These methods of deterrence that utilize animal behavior are extremely promising because they are specialized for specific behaviors and are non-lethal to endangered animals such as the elephant. Decreasing crop raiding through effective methods that do not harm the animal is one way of improving conservation efforts for elephants. Villages with agricultural practices are much more likely to support conservation efforts when their livelihood and lives aren’t being threatened by neighboring elephants.

 

-Mackenzie Platt

Citations

  1. Gerhardt, K.V., Niekerk, A.V., Kid, M., Samways, M., and Hanks, J. (2014). The Role of Elephants Loxodonta africana Pathways as a Spatial Variable in Crop-Raiding Locations. Orynx 48(3): 436-444.
  2. Sitati, N., and Walpole, M. (2006). Assessing Farm-Based Measures for Mitigating Human-Elephant Conflict in Transmara District, Kenya. Oryx 40(3):279-286.
  3. Moss, C.J., Croze, H., and Lee, P.C. (2011). The Amboseli Elephants: a Long Term Perspective on a Long-Term Mammal. University of Chicago Press, Chicago.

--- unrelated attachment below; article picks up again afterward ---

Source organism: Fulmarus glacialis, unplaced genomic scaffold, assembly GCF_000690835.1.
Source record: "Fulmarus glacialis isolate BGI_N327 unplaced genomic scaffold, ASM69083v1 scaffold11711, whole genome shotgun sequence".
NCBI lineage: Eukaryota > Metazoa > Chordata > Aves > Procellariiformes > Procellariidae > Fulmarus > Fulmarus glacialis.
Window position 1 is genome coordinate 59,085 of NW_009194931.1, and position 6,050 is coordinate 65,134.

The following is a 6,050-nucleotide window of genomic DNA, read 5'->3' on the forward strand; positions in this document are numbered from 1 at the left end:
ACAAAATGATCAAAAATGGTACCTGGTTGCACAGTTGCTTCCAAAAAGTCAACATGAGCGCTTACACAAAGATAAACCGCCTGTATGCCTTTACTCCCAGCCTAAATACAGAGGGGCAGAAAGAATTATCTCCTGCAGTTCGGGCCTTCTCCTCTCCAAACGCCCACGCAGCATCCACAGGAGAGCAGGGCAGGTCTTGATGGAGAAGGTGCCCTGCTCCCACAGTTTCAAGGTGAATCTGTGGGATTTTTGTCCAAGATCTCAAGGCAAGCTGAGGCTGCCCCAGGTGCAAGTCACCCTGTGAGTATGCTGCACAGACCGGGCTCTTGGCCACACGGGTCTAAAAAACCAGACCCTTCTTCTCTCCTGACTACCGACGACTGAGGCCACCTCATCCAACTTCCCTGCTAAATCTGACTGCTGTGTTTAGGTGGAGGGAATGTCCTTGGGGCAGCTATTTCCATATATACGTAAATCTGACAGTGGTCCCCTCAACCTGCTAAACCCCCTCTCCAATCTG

4. 4.Vollrath, F., and Douglas-Hamilton, I. (2002). African Bes to Control African Elephants. Naturwissenschaften 86(11):508-511.

A Rare and Endangered species in your own backyard

Black-footed ferret Image by Kasey Burrus

Black-footed ferret
Image by Kasey Burrus

In our growing and ever changing world, extinction rates have soared greater than ever. Around the world, species are threatened with extinction due to many issues that include: poaching, agricultural work, deforestation and urbanization. Most people know about the threatened status of the flagship species like pandas, rhino, elephants and our big cats. However, there are few people that are aware of the endangered species in their own backyard. The black-footed ferret (Mustela nigripes) was once known to freely inhabit what is now known as City Park in the town of Fort Collins Colorado (2). What is a black footed ferret some may ask? These charismatic and ferocious creatures are thought to have descended from the Eupoean polecat (Mustela eversnanni) and are closely related to the domesticated ferret (Mustela putorius) one can buy at a local pet store (1). It is not unusual for most people to have never heard of a black-footed ferret before.